Int J Pharm Life Sci. Devi, O.
A checklist of traditional edible bio-resources from Ima markets of Imphal Valley, Manipur. Indian J Threat Taxa. Dwebe, T. Conserving indigenous knowledge as the key to the current and future use of traditional vegetables. Int J Inform Manage. India state of Forest Report. Wild edible plants used by Zou tribe in Manipur, India.
Int J Sci Res Publ. Gopalan, C. Nutritive Value of Indian Foods. Grivetti, L. Value of traditional foods in meeting macro- and micronutrient needs: the wild plant connection. Nutr Res Rev. Some also play a significant role in maintaining the productivity and stability of traditional agro-ecosystems. People living there have accumulated traditional knowledge about plants. However, with economic development, WEPs are threatened and the associated traditional knowledge is in danger of being lost.
Therefore, ethnobotanical surveys were conducted throughout this area to investigate and document the wild edible plants traditionally used by local Tibetan people. Methods Twenty-nine villages were selected to carry out the field investigations. Information was collected using direct observation, semi-structured interviews, individual discussions, key informant interviews, focus group discussions, questionnaires and participatory rural appraisal PRA.
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Results Information about wild edible plant species in genera of 62 families was recorded and specimens were collected. Most species were edible greens 80 species or fruits These WEPs are sources for local people, especially those living in remote rural areas, to obtain mineral elements and vitamins.
Some are crop wild relatives that could be used for crop improvement. Several also have potential values for further commercial exploitation. However, the utilization of WEPs and related knowledge are eroding rapidly, especially in the areas with convenient transportation and booming tourism.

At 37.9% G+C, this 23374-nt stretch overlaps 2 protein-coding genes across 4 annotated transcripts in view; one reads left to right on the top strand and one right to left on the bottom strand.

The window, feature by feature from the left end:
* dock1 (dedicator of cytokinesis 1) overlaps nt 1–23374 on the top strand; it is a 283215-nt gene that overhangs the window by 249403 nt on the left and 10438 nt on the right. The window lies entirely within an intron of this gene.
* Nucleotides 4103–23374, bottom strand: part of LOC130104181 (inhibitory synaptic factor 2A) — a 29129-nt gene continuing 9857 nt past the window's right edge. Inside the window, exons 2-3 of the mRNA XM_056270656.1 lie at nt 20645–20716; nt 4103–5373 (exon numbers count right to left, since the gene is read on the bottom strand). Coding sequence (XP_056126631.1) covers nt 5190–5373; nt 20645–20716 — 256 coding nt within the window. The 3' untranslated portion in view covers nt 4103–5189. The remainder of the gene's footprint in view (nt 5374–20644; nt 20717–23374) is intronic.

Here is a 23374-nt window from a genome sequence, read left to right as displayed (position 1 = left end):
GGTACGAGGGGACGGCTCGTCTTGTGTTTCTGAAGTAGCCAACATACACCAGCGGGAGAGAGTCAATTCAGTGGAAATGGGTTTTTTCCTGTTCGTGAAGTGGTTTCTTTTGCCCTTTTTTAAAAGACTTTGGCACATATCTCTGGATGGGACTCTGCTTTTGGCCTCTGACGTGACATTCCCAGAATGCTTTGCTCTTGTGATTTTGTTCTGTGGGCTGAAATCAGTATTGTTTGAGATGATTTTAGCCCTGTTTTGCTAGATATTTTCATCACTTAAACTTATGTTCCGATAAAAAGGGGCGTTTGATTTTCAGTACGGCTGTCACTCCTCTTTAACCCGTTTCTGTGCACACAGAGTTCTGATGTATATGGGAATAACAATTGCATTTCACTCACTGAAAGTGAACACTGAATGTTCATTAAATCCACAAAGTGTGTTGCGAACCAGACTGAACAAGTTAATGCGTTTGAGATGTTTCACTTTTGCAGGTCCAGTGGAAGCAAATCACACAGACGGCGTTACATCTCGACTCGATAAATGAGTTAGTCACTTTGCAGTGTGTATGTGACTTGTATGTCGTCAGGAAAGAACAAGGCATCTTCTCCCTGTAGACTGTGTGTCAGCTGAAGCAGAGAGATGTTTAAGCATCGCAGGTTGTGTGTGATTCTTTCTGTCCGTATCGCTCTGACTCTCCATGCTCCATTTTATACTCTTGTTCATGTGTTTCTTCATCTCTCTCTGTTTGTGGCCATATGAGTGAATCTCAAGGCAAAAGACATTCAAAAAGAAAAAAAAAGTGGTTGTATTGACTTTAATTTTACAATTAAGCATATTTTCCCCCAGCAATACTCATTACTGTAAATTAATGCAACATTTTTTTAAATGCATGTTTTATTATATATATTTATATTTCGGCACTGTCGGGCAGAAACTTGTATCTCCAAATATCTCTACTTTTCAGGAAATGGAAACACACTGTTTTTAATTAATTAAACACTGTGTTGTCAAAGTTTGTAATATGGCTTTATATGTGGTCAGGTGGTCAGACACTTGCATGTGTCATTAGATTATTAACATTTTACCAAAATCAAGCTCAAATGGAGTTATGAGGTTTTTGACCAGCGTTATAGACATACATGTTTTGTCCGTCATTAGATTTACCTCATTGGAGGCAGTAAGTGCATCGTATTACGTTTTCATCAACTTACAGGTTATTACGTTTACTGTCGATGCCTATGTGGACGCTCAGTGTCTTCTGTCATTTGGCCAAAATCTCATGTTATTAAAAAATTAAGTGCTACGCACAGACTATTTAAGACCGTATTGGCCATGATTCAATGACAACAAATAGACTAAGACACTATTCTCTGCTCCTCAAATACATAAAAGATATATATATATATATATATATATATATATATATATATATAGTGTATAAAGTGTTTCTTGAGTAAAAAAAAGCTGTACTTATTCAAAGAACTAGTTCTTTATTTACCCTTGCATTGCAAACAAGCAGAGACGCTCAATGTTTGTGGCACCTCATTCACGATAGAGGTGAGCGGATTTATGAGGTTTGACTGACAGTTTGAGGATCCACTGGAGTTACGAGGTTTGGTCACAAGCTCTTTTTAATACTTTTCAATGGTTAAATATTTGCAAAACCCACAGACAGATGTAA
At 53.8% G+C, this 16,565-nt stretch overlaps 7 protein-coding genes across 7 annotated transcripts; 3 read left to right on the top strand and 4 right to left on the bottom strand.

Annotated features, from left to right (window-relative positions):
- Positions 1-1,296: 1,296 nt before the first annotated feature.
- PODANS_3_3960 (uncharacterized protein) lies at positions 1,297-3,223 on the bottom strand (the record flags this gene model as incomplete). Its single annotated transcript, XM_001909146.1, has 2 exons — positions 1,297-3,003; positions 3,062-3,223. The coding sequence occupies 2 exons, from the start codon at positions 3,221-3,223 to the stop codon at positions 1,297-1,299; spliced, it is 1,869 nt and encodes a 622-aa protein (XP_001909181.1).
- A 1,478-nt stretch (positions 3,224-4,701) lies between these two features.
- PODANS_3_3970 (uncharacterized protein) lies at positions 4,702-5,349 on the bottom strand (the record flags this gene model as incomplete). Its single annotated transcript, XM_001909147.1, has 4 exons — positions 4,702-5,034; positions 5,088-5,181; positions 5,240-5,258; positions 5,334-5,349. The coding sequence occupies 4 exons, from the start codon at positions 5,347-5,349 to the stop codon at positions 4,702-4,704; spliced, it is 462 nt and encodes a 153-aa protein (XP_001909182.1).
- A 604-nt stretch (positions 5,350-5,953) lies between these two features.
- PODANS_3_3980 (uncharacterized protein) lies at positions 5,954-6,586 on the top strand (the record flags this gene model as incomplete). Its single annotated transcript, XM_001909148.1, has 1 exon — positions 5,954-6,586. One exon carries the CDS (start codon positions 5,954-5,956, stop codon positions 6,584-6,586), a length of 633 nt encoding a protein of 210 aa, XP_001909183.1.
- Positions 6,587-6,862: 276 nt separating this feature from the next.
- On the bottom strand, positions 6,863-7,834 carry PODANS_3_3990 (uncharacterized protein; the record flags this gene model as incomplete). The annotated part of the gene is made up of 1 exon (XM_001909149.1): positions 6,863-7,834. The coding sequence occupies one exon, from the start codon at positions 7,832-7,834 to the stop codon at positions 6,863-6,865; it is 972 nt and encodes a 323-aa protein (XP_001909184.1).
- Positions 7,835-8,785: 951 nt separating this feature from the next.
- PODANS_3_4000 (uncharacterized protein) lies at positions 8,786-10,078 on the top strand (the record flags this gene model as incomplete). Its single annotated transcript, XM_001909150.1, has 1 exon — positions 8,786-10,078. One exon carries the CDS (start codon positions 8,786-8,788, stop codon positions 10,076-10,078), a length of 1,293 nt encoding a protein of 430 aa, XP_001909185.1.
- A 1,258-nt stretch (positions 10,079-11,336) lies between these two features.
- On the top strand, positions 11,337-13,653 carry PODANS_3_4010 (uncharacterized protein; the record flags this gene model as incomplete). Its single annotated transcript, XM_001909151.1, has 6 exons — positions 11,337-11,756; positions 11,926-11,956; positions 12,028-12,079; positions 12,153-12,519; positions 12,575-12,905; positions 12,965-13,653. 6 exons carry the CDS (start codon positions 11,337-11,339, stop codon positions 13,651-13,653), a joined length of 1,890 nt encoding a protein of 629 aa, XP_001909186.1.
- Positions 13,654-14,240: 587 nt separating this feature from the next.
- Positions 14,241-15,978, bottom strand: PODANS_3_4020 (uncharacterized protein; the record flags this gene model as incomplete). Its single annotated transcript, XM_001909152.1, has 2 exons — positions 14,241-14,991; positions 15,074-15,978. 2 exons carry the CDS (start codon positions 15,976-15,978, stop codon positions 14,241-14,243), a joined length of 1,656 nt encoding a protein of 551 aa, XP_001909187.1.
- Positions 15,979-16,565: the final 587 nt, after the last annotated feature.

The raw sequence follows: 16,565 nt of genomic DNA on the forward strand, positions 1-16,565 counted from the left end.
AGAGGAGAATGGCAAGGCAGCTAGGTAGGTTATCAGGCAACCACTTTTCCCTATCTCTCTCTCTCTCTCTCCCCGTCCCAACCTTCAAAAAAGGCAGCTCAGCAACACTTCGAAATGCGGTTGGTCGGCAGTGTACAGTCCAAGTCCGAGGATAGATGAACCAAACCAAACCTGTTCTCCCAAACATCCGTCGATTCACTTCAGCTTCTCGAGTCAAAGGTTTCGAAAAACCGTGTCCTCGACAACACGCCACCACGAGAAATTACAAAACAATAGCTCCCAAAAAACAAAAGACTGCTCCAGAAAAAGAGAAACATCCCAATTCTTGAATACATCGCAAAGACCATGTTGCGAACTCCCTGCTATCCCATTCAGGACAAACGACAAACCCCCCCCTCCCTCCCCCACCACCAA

Conclusion Wild food plants species are abundant and diverse in Shangri-la region.
They provide food and nutrients to local people and could also be a source of cash income. However, both WEPs and their associated indigenous knowledge are facing various threats. Thus, conservation and sustainable utilization of these plants in this area are of the utmost importance. Documentation of these species may provide basic information for conservation, possibly further exploitation, and will preserve local traditional knowledge.
Keywords: Wild edible plants, Traditional knowledge, Biodiversity, Ethnobotany, Shangri-la region Background Wild edible plants WEPs refer to species that are harvested or collected from their wild natural habitats and used as food for human consumption [ 1 - 3 ]. They provide staple food for indigenous people, serve as supplementary food for non-indigenous people and are one of the primary sources of cash income for poor communities [ 4 - 6 ].
WEPs play an important role in ensuring food security and improve the nutrition in the diets of many people in developing countries [ 1 , 5 ]. They are potential sources of species for domestication and provide valuable genetic traits for developing new crops through breeding and selection [ 7 , 8 ].
Although domesticated plants are the main source of food and income for people in rural areas, they are not able to meet the annual food requirements [ 9 - 11 ].
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However, due to social change and acculturation processes, indigenous knowledge or traditional knowledge about the use of wild edible species is declining and even vanishing with modernization and increasing contacts with western lifestyles [ 13 ]. Meanwhile, the loss of traditional knowledge has also been recognized as one of the major factors that have negative effects on the conservation of biological diversity [ 14 ]. Thus, it is becoming urgent to document and revitalize traditional knowledge of WEPs to preserve genetic and cultural diversity [ 12 , 15 , 16 ].Low fat content in the vegetable can be recommended to individuals suffering from overweight or obesity.
Thus, conservation and sustainable utilization of these plants in this area are of the utmost importance. The crude fibre content of the present study is higher than those in some commercial vegetables like broad beans 8.
Share 2K. More recently, Powell et al. Edible Medicinal Plants. Polai, New Age International Delhi.